In 1963, there were only 135 law schools in the U.S., so the increase to 200 today represents almost a 50% increase over the last 45 years in the number of U.S. law schools. Unfortunately, we’ve witnessed exactly the opposite trend in the number of medical schools. There are 129 medical schools in the U.S., which is less than the number of medical schools 100 years ago (166), even though the U.S. population has increased by 300%. Consider also that the number of medical students in the U.S. has remained constant at 67,000 for at least the period between 1994 and 2005, according to this report, and perhaps much longer. The number of applicants to medical school keeps going up, by almost 22% between 2003 (34,786) and 2007 (42,315), despite the fact that the number of students admitted has gone up by only about 7% (from 16,538 to 17,759) over that period.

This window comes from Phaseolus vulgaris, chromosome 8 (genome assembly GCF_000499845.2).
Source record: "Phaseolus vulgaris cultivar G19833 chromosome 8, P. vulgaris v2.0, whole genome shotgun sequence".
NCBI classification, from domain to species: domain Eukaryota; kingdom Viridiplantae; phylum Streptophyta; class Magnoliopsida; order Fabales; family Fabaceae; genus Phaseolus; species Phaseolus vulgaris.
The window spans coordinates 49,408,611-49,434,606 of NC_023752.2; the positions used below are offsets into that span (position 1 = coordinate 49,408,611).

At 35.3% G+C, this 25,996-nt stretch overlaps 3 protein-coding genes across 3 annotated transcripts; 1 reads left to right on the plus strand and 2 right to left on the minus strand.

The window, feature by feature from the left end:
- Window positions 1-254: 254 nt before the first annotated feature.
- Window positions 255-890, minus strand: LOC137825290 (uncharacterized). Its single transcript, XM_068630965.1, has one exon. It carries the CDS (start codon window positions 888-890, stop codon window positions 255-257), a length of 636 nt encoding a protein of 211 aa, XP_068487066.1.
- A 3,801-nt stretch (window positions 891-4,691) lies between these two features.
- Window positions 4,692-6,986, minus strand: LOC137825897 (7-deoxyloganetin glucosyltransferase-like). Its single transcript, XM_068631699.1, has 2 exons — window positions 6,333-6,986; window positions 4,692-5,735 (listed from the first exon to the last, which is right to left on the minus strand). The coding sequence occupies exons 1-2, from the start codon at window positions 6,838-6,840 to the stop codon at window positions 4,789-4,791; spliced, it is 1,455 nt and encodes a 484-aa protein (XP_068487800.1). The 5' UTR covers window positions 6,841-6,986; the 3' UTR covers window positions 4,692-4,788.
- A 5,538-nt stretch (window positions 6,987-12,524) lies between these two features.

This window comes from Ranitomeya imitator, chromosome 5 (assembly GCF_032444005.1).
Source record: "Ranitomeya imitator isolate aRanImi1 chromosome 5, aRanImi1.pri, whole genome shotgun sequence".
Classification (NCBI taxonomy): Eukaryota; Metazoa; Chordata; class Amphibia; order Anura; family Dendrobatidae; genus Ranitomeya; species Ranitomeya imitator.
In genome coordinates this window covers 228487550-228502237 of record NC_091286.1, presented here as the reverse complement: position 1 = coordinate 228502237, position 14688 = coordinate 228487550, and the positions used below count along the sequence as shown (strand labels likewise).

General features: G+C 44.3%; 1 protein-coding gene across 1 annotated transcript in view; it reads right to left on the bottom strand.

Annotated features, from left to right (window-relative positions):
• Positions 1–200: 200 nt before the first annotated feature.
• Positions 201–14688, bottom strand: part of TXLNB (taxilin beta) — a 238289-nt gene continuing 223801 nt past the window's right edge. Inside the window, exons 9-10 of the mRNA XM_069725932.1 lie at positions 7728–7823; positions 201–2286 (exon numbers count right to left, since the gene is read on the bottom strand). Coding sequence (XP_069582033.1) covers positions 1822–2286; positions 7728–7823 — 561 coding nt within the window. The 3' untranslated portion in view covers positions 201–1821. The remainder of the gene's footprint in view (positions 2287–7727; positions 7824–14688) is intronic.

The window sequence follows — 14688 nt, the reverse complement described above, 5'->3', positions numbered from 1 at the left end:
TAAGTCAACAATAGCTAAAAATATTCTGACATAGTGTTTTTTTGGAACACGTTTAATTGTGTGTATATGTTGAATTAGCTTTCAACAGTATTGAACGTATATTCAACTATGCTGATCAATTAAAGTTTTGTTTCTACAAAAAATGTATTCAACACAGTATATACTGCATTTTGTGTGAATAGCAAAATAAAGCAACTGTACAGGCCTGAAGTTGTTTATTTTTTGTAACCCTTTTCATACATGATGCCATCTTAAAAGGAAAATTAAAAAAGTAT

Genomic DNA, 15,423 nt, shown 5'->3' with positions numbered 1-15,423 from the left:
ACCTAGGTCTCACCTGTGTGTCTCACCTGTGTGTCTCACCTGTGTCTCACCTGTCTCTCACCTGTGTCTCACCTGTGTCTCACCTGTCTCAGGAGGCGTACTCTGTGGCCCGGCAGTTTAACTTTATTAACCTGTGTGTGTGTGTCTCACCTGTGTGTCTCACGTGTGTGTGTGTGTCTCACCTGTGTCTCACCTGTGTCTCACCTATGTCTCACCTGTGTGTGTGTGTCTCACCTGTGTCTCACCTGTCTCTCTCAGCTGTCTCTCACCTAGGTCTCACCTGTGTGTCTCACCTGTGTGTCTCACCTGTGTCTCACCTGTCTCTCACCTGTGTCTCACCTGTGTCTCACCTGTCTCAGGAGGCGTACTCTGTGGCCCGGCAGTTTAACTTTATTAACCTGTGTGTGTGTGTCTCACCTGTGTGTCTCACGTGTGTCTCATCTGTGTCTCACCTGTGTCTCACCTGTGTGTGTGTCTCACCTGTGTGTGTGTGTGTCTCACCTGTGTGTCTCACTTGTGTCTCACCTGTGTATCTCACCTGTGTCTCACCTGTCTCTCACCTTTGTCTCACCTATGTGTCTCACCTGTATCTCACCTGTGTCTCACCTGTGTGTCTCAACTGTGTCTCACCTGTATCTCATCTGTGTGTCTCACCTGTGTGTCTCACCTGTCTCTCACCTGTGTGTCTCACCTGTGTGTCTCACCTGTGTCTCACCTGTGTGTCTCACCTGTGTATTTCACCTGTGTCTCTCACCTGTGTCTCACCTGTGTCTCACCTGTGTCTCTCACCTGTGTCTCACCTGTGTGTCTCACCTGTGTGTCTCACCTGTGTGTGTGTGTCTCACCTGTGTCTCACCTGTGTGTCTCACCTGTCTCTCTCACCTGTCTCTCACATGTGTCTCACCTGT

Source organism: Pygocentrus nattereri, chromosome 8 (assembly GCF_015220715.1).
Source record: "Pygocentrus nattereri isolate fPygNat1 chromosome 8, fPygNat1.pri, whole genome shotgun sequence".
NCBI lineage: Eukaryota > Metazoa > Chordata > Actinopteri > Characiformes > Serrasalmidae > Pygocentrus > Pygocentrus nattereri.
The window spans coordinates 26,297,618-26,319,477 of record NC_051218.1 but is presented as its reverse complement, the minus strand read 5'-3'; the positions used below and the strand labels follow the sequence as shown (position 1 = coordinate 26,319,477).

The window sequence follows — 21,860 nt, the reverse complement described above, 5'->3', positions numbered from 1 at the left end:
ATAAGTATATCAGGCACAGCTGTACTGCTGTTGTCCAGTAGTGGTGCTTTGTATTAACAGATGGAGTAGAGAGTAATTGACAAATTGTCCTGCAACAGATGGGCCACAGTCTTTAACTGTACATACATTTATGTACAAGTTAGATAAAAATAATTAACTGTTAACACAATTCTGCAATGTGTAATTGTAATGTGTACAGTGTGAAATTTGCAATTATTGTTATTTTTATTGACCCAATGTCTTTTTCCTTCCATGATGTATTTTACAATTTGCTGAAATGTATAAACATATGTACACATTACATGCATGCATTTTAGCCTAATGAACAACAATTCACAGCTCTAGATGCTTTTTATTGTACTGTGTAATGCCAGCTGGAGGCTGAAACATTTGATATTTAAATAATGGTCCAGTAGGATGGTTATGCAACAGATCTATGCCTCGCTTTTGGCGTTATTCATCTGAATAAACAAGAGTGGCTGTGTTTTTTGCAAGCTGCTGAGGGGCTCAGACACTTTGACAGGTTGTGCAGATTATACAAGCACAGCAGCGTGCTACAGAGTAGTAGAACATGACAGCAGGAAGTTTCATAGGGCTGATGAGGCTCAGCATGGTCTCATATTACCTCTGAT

Apparently law schools are responding to the demand by creating more supply, while medical schools aren’t. Mark Perry’s analysis continues…
If we had 129 law schools (instead of 200) and 200 medical schools in the U.S. (instead of 129), it would probably go a long way to solving our "health care crisis." More MDs at much lower salaries along with fewer lawyers and lawsuits would be a good thing, no?
Probably. Or as one person commented on his post,
Maybe we would have more medical schools if doctors could make a living suing lawyers for malpractice.